Dear Dave Deckard,
I want to start by saying that I was fascinated by your article. As an athlete myself, I was interested to hear what you had to say on the topic.
First, I thought your introduction was far to long. While I understand you wanted to settle the ground before expressing your opinions, it was long and defensive. I started to get bored as I was more interested in your thoughts on religious proclamations in sports than your ideas on the two sides of the spectrum of responses. To me, it came off a bit arrogant and angry. I totally understand where you were coming from, but it made me less interested in what you had to say because I started to lose interest and respect for you.
I feel like you continued a negative tone throughout the whole article. I understand you don’t like these particular actions, but the way you presented it was of complete annoyance. It made me doubt your understanding and view of the topic.
Personally, I believe these proclamations of faith do more good than they do bad. But, that isn’t entirely the point. I think your argument would have been better if you had connected to your audience and more gently talked them through your views.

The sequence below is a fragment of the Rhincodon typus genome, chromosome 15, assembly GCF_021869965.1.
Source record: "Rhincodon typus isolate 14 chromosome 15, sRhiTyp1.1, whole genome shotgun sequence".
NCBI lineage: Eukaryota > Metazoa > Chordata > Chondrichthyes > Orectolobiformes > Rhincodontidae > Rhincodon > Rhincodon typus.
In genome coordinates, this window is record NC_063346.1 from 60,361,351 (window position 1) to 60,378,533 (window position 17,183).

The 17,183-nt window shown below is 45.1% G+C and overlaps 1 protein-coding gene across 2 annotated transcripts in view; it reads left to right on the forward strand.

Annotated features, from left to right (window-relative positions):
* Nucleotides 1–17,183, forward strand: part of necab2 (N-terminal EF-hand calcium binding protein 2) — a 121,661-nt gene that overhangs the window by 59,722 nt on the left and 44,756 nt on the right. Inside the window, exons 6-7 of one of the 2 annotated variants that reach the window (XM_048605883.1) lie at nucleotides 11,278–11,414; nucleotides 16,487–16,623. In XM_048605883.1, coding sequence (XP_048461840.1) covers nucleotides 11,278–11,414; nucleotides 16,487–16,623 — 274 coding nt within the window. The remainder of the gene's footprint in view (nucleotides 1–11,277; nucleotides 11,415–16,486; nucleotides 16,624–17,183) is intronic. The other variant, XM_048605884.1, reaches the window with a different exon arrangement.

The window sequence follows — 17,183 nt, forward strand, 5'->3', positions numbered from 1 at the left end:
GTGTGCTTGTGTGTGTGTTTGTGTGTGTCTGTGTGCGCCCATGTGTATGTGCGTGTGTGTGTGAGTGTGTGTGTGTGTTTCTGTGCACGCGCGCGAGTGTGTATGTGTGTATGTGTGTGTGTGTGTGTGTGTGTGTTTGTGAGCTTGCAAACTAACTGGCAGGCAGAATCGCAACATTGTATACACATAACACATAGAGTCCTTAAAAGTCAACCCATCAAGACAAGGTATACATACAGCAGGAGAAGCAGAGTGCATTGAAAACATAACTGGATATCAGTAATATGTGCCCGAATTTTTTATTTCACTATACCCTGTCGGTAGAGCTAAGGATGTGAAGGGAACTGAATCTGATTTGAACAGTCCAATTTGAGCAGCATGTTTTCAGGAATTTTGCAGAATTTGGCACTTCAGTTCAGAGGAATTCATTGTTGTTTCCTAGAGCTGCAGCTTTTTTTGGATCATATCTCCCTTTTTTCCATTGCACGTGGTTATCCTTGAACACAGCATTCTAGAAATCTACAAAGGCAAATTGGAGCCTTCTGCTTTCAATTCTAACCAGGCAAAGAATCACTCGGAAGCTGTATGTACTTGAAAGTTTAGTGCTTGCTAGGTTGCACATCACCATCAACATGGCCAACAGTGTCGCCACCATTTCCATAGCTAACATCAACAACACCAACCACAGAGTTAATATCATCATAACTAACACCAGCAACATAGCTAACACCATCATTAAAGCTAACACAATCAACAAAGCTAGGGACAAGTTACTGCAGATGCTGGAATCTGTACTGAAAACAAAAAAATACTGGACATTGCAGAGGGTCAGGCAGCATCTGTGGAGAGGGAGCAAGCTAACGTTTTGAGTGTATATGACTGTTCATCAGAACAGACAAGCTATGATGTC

You made some statements that were far to generalized. Such as your thought that people in tragedy link there thoughts of God not being with them to his being with these athletes instead. While I believe that could be a thought, I don’t think it’s typical at all. Statements such as these made you lose credibility.
You repeatedly say you don’t mind if faith comes out in an interview, during a convention and so on, but that its more harmful than helpful during a game. I would argue that God is supposed to be a part of everything we do. For that reason, playing sports should be a way of honoring God. For a lot of athletes, its hard to not get caught up in all the hype and it’s easy to start believing you, as a person, deserve the praise. For people, including me, doing some sign would keep reminding me that my playing is for God. Also, I would hope people would know me enough to know the meaning of my sign. If they don’t, they probably don’t care about my doing it.
As a huge sports fan, I like to see people acknowledging God when they are playing. It makes me more interested in the player and their faith. Despite what you said, faith does come up more in discussion due to players being forward about their faith on the court or field. If the player is well liked, their proclamation of faith can spark an interest in someone else. People get really into their sports players. Most of the time, people chose their favorite players on their talent or what kind of athlete they are. If they really respect an athlete and that athlete always gives a sign or gesture, someone is bound to find out more about it and could even find themselves looking into their faith.
For these reasons and others, I think such proclamations in sports are actually a good thing. I would challenge you to think more into the positive side of this topic and see what you find.
Dear Dave Deckard,